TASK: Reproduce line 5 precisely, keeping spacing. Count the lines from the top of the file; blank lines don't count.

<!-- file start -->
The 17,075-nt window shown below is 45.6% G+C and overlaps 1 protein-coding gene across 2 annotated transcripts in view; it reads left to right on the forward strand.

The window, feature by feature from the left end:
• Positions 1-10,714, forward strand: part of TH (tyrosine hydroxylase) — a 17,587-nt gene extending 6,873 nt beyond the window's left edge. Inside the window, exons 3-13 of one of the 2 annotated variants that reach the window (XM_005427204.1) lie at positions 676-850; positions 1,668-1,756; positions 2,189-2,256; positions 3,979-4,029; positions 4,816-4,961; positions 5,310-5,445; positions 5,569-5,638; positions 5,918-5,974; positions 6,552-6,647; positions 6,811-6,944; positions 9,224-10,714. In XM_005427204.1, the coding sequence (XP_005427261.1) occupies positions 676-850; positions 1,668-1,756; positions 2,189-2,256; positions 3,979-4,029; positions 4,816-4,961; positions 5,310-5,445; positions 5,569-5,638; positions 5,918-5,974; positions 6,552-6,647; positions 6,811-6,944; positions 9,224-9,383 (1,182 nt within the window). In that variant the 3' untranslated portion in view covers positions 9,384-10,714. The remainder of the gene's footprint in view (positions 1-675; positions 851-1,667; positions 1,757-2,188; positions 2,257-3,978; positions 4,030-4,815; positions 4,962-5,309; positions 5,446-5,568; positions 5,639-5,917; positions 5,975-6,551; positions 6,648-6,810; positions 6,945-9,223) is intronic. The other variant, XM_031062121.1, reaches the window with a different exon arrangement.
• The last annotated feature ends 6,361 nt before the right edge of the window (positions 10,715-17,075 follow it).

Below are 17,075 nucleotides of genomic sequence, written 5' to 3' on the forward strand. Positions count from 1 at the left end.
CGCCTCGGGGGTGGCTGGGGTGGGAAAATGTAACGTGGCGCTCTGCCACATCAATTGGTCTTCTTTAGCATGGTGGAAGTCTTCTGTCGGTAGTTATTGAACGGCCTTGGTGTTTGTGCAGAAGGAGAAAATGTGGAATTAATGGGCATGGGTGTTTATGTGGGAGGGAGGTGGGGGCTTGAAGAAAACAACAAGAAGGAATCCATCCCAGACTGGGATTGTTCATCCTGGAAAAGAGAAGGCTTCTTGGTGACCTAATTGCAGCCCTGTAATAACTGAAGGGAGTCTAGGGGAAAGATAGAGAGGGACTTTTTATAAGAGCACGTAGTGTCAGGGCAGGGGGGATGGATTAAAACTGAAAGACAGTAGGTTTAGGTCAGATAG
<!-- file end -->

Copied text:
Below are 17,075 nucleotides of genomic sequence, written 5' to 3' on the forward strand. Positions count from 1 at the left end.